Follicle-stimulating hormone (FSH) is a hormone produced in the bodies of many male and female mammals that helps to stimulate the process of creating sperm or of ovulating (producing female eggs). FSH is also a drug, sold under names like Follistim®, that is used in some fertility treatments of women to induce ovulation of more than one egg at a time for egg harvesting or artificial insemination. It can also be used to stimulate sperm production in some men. Presence of this hormone, along with others, is vital to the process of reproduction.
Another name for follicle-stimulating hormone is gonadotropin. This name is deserved due to the special relationship FSH has with the testes and the ovaries. Without this relationship or some form of medical treatment that mimics it, people and most mammals can’t reproduce. Though the effects of FSH are seen primarily in its action on the gonads, it has to be understood that the path to creating FSH begins elsewhere, in the endocrine system.
In order for follicle-stimulating hormone to be produced, gonadotropin-releasing hormone is produced first in the hypothalamus. This helps to stimulate production of both FSH and luteinizing hormone (LH), which each play a role in the reproductive cycle and are principally produced in the pituitary gland. Additional hormones that help round out this process are estrogen, progesterone and testosterone.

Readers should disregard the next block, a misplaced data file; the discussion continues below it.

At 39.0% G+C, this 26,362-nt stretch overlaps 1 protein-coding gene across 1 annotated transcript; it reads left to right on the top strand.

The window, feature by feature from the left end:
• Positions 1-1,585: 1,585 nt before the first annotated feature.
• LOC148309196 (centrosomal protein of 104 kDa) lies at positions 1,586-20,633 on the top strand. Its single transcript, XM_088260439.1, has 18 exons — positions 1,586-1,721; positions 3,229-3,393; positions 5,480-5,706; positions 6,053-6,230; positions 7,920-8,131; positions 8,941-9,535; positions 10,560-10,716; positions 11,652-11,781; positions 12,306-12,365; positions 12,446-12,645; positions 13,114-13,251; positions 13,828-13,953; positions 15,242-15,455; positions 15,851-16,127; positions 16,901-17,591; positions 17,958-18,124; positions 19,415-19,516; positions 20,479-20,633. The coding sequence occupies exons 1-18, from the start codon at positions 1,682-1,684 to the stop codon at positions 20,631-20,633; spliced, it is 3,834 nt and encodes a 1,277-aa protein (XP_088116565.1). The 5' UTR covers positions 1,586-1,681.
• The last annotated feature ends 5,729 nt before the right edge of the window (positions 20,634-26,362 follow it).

During the normal reproductive years, FSH and LH work together in the female body to mature eggs and produce ovulation and in the male body to produce sperm. In women, follicle-stimulating hormone and luteinizing hormone begins to decline with age, so that as menopause is reached, FSH levels become increasingly lower, making it more difficult to achieve pregnancy. Males may retain decent FSH levels to a much older age and can technically remain fertile longer than women.
Sometimes, follicle-stimulating hormone levels drop well below normal long before menopause is reached in women, or long before fertility in men could be expected to decline. For this reason, injecting FSH might be recommended to help stimulate and produce ovulation or to increase sperm production. Decision to do this is only if the testes or ovaries are capable of producing sperm or eggs, respectively. If more than one fertility hormone is lacking, using FSH alone doesn’t resolve the problem. FSH couldn’t, for instance, restart normal menstrual in most post-menopausal women.
High or low follicle-stimulating hormone levels can be associated with a number of medical conditions. People with polycystic ovarian syndrome, abnormally high prolactin levels in the blood, or decreased pituitary or hypothalamus function may have low FSH levels. Those with Turner syndrome, and lack of gonads (Swyer syndrome), or people undergoing premature menopause may have very high FSH levels, in contrast. Both high and low findings of FSH during normal reproductive years require medical evaluation, particularly if reproduction is a goal.